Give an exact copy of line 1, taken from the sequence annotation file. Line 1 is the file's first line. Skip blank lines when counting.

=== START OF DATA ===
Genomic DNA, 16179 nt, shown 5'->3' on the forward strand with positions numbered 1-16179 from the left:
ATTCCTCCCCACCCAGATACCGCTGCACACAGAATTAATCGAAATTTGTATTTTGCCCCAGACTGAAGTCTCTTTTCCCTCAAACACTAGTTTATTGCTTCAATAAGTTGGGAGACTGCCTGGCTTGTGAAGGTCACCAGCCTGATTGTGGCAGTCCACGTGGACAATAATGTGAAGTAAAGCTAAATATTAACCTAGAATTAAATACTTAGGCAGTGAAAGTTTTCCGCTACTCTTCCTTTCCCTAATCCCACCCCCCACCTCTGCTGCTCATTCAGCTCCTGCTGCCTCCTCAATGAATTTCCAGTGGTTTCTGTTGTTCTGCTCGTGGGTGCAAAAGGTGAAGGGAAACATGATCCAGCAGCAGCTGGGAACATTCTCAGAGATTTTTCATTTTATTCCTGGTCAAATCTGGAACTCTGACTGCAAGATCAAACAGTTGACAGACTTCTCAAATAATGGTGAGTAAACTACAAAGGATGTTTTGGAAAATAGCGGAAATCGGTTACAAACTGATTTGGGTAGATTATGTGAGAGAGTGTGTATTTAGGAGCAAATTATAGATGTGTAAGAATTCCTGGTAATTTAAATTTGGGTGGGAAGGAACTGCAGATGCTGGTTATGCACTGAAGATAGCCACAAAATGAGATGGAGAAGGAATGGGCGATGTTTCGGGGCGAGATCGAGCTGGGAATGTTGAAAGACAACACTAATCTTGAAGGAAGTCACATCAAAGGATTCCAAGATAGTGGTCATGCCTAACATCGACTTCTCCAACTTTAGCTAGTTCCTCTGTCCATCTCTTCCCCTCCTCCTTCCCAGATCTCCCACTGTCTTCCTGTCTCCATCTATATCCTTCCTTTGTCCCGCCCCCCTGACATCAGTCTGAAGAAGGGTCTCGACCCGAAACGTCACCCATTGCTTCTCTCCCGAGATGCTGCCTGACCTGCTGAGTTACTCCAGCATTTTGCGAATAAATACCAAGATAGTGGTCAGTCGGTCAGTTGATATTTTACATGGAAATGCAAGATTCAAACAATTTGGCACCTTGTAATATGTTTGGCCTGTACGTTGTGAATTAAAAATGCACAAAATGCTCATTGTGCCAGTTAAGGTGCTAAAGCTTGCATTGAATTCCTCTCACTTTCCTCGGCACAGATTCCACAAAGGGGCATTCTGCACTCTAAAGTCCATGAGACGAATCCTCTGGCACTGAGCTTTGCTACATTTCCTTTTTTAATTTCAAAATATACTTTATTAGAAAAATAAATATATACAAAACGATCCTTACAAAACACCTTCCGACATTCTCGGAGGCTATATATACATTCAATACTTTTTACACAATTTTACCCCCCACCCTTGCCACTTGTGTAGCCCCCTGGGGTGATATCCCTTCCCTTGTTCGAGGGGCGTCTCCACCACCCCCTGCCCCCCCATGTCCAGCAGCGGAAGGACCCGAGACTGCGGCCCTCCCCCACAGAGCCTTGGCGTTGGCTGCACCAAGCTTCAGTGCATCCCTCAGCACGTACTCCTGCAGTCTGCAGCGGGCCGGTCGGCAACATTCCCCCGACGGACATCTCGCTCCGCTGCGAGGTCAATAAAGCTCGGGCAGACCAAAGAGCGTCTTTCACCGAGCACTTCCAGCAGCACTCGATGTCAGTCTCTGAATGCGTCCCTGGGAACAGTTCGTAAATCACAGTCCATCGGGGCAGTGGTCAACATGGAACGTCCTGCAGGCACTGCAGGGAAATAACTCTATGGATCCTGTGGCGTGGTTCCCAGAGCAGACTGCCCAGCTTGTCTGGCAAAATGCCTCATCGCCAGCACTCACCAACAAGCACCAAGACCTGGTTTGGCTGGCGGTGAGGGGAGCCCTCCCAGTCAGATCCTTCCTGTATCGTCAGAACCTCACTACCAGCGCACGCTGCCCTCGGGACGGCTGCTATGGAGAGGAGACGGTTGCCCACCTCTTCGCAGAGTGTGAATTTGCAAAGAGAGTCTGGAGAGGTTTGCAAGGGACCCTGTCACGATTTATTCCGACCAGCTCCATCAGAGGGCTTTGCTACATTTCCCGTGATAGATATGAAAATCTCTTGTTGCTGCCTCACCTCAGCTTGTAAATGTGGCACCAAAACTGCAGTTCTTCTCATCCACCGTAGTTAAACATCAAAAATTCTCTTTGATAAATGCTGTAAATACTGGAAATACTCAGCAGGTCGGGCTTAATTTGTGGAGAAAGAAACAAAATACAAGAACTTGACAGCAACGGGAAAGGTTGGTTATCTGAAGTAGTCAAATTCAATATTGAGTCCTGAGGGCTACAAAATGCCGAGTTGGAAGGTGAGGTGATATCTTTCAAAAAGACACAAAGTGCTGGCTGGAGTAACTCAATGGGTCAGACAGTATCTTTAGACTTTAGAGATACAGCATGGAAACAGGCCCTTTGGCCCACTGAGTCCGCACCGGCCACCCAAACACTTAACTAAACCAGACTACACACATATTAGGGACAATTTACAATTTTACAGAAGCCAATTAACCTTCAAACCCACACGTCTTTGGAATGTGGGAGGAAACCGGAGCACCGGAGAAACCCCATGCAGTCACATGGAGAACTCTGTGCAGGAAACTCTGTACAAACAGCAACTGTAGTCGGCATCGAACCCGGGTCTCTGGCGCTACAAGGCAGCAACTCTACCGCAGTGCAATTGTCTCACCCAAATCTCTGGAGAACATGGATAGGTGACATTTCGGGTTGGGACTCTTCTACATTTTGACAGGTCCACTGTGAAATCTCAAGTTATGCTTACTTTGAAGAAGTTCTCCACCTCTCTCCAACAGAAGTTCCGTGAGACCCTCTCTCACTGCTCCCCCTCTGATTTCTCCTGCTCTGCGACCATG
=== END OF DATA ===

Genomic DNA, 16179 nt, shown 5'->3' on the forward strand with positions numbered 1-16179 from the left: